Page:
17. I'd thought of buying a Honda next time I buy a new car, but I saw that all their automatics have a CVT.. I can drive a stickshift, but I'm not sure I'd want to buy another car with a stickshift to drive long-term..

  18. My unconfirmed take: Nissan has singlehandedly given CVTs their reputation for bad reliability. As a general concept friction is maybe not a great way to transmit power, but the majority do get the job done and most non-Nissan examples on the market are no more likely to explode than any other brand's random in-house automatic transmission.

  19. Yeah, I have a Fusion Hybrid and was concerned about the CVT, but it’s been trouble free so far.

  20. I don't know about the Fusion in particular - hybrid transmissions can vary a lot from model to model, and manufacturers don't always explain a lot of the details. But many hybrids use an electronic transmission, called either an e-CVT or sometimes an EVT, which is actually a completely different mechanism than other CVTs despite the similar naming. They're probably the most reliable transmissions out there. It's just a planetary gearset with the engine, motor, and wheels connected to different parts. Nothing actually shifts, it just blends the power sources together through always-connected gear teeth.

  21. It makes sense but it's incorrect. You can leave the can in place and install a new drop-in tilting light assembly. The cans are all standardized.

  22. I miss the 4-spoke wheels from the 90's and early 2000's (and some of the quirky 80's 2-spoke wheels), because I really like to drive with my hand at the bottom center of the steering wheel. I can still make do in a few cars; Volkswagens have a split bottom spoke that I can still slip my hand around (index finger, spoke, middle and ring fingers, spoke, pinkie) and it's not too bad. But lots of cars block that position entirely.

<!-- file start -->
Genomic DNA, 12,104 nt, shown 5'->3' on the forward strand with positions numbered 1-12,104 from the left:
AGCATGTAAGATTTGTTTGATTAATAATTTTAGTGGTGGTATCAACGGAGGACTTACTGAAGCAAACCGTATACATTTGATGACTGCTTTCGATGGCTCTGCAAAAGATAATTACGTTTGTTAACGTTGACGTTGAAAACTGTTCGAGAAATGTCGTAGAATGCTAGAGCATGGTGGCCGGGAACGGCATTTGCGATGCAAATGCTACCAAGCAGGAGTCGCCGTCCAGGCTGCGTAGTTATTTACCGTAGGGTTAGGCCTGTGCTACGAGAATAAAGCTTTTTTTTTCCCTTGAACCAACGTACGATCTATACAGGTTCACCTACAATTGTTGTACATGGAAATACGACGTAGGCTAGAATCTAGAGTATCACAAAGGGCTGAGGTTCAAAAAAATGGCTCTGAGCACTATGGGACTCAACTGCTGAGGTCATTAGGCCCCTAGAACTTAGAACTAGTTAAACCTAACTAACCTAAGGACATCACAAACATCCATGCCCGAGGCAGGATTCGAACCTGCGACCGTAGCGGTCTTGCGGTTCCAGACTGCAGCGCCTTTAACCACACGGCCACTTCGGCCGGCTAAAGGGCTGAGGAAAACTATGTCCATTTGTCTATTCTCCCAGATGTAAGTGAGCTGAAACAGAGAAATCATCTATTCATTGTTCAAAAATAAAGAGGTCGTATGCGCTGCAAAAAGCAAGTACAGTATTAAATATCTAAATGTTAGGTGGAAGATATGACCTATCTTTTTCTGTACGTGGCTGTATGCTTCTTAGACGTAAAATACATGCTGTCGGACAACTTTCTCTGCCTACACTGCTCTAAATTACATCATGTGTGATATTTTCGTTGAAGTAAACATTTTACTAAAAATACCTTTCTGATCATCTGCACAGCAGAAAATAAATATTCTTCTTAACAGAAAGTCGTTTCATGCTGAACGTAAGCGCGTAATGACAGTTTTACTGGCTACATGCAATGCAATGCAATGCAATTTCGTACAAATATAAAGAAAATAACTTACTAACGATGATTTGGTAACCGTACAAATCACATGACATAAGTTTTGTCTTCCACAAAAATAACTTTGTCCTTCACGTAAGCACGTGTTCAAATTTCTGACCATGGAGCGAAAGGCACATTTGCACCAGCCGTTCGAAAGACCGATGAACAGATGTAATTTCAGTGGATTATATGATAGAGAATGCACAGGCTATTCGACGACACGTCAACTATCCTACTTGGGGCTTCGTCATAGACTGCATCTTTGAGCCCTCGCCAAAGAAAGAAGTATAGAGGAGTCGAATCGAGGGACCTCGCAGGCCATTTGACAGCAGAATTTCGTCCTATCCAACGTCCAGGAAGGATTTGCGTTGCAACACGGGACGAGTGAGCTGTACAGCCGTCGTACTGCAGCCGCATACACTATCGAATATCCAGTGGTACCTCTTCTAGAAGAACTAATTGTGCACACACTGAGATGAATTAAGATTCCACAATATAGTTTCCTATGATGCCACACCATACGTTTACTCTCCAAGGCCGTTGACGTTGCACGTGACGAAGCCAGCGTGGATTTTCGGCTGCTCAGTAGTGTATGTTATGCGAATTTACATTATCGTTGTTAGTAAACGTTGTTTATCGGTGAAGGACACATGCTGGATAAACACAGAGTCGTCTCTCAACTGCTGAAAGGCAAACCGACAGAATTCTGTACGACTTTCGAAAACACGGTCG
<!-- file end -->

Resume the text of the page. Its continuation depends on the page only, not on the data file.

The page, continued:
23. You'd probably like the new Hyundai design then - that's wide open at the bottom. I think it looks weird though

  24. Hell, yeah. That looks weird and kinda ugly, but it definitely does the trick.

  25. Yet another "not a tire engineer" reply. It looks like most of the replies you've gotten so far are fairly wishy-washy "it depends" and "try different pressures and see what happens for your needs". But you can be a bit more precise than that, because the tire engineers have already done all the hard work and simplified it for anyone who wants to listen.

  26. You ignored my question. What method do you suggest we use to enact change? You've commented a lot on this thread claiming that the solution is obvious, but you're completely glossing over the method.

  27. You're acting like I'm an idiot for not understanding your plan, but I've just taken the liberty of scrolling back through this entire thread, and this is the first time you've bothered to suggest any actual steps. So you can take your pretentious attitude and shove it.

  28. TBH I love tire reviews but at the same time I don't. I work at a tire shop as a service advisor and some customers will come in and ask for only the Michelin's which will be sold out in their size nation wide. So instead of buying a comparable option they will run all seasons during the winter.

  29. I'm the guy who will come in looking for one particular tire and not accept substitutions. It's not because I need the extra 5% performance, it's because I did a ton of research, found an obvious winner, and didn't bother to write down my second through fifth choices just in case the first one was out of stock locally. If I ask you for X-Ices and you suggest Eagle Ultra-Grips, now I have to go back to Tire Rack and see how those reviewed. And at that point I'm going to order the X-Ice from Tire Rack anyway, because they thought to lay in enough stock of the best option.